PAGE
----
RH: Kevin was not my first teacher, but I consider him one of the most influential. My old neighbor, and fellow rock-keyboardist Ricky Chiarello, pointed out a tiny advertisement for keyboard lessons in a local Long Island music rag. As huge fans of the progressive rock scene, we both recognized his name right away. This was not too long after Dream Theater had released their debut album, When Dream and Day Unite. I nervously called the number and set up a lesson.
Q: Were you a big fan of Dream Theater and Kevin's keyboard work with the band? Tell me your thoughts about his playing on those albums. Do you have a favorite song?
RH: I was a HUGE fan of his playing. At that time in music (late 1980s), it seemed like guitar players were getting all the attention. You can imagine how thrilled I was, as a 16-year-old keyboardist, when I found a keyboardist who can play just as fast and flashy as the best metal guitarist. As my own equipment at the time was very limited (Korg M-1), I was fascinated by his ability to coax guitar-like lead sounds from a synth (Korg DW-8000). I was as interested in having him teach me how he got his sounds, just as much as I was interested in learning about music theory.
Q: Where did you and Kevin study? At your house? How frequently did you get together and how long did the lessons last?
RH: Every Saturday morning at 11 a.m., I had to drive from Bellerose, Queens, to Smithtown, Long Island. That was a long ride every Saturday morning for a one-hour lesson. He conducted lessons out of the basement of his parents' house. He had a small practice room set up there. In retrospect, he probably didn't have that many students, and the band certainly wasn't successful enough at the time, where he could afford a house like that. He wasn't the cheapest lesson in town either! But to me it was worth every penny.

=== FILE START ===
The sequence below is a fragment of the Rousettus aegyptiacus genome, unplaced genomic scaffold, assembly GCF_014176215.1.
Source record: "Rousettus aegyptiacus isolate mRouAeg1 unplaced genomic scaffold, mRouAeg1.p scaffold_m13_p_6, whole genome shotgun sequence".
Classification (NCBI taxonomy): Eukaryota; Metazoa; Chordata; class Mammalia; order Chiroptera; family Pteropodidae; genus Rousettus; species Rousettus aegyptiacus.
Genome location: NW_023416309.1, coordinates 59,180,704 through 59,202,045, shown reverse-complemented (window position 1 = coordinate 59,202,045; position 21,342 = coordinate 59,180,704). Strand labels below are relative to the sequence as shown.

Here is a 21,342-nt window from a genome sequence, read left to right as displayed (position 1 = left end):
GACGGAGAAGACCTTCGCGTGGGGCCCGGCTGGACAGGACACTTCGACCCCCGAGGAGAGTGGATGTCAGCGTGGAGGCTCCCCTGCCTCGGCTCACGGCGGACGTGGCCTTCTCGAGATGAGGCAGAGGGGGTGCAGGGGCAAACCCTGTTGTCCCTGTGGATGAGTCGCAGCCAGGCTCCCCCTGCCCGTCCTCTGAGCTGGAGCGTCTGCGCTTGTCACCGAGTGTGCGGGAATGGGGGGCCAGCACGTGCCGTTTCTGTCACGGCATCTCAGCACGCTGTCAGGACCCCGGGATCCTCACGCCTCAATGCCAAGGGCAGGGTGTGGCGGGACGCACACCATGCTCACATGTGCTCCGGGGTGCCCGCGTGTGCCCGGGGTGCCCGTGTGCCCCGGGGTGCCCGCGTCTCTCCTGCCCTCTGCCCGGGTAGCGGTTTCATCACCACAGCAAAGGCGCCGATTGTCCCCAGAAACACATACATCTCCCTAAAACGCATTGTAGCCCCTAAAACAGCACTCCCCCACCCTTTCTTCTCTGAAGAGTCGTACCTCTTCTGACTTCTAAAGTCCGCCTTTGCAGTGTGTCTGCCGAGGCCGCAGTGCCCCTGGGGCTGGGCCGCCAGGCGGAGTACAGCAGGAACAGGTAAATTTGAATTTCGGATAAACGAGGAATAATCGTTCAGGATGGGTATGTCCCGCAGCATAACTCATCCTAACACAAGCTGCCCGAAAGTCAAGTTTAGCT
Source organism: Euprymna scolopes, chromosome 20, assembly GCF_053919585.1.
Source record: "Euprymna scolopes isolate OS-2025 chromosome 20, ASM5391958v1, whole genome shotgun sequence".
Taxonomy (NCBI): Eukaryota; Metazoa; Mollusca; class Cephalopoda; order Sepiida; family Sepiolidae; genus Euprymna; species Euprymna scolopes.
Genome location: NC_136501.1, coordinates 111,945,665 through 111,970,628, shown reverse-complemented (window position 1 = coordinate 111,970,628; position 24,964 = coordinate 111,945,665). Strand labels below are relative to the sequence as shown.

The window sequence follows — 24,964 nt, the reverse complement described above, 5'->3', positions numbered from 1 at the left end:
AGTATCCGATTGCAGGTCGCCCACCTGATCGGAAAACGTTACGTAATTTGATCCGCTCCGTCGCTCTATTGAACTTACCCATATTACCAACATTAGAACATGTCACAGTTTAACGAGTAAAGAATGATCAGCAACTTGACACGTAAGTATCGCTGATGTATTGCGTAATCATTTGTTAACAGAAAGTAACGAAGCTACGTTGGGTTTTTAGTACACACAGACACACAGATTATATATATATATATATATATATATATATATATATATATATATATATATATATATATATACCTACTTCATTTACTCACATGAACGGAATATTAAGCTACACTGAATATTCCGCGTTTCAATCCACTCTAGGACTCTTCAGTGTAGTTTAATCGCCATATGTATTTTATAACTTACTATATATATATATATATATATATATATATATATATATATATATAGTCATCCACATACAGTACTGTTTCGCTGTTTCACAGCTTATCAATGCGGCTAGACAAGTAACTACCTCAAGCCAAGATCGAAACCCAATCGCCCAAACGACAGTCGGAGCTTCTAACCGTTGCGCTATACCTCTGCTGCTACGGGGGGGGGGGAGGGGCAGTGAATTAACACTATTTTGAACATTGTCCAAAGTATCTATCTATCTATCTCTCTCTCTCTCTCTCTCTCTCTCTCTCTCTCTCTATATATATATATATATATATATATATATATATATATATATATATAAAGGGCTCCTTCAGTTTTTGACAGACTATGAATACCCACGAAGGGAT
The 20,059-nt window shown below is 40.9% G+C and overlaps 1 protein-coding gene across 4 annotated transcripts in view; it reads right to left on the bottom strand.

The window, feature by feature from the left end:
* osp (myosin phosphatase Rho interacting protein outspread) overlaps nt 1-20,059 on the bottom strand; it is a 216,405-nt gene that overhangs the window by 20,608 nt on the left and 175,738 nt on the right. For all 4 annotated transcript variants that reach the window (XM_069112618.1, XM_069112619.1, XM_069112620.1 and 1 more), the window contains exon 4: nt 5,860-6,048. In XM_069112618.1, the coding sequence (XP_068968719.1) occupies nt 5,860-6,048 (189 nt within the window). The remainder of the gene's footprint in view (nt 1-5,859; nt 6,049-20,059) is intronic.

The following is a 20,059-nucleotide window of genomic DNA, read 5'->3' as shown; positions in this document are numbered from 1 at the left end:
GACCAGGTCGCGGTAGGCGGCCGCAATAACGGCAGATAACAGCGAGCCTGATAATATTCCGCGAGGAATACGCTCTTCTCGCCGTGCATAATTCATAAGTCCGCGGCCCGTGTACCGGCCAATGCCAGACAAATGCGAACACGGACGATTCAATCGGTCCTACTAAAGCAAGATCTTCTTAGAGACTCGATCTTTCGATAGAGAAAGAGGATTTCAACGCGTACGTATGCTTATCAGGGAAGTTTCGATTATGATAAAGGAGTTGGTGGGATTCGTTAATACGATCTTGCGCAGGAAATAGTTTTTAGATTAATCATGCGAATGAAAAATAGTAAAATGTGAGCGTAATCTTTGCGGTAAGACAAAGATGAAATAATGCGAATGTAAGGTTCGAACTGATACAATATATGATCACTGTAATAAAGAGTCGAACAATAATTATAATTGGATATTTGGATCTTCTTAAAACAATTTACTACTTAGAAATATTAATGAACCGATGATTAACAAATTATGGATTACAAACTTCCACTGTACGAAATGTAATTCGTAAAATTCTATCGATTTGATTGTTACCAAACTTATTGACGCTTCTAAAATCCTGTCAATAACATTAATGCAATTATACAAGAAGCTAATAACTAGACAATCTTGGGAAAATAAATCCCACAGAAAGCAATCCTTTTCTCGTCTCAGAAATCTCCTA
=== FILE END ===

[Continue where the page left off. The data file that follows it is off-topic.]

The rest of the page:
Q: Tell me about the first time you met Kevin. What did you do during the very first lesson? Did he say anything to break the ice?
RH: I remember being a really nervous, awkward 16-year-old kid who was about to meet one of his musical idols. Since this was before the days of MapQuest or GPS, I mapped out my route to his house the night before. I still arrived a little late. He politely invited me in. I think he even introduced me to his parents who were watching TV at the time. We went down to his basement, and he simply started asking me questions about what I wanted to get out of the lessons. I simply told him, I wanted to learn how to play keyboard solos like him!
He had a really simple set up, including his Korg DW-8000, along with a TASCAM four-track cassette Portastudio. I remember it being poorly lit, and LOTS of cassette tapes stacked up against the wall. It also had the slight moldy smell of your typical Long Island basement. It was pretty unglamorous and regular. It was the first time I realized that, it's not about the gear!
Q: What aspects of music theory did Kevin teach you over the course of your lessons? What were his teaching methods? Looking back, was he an effective instructor?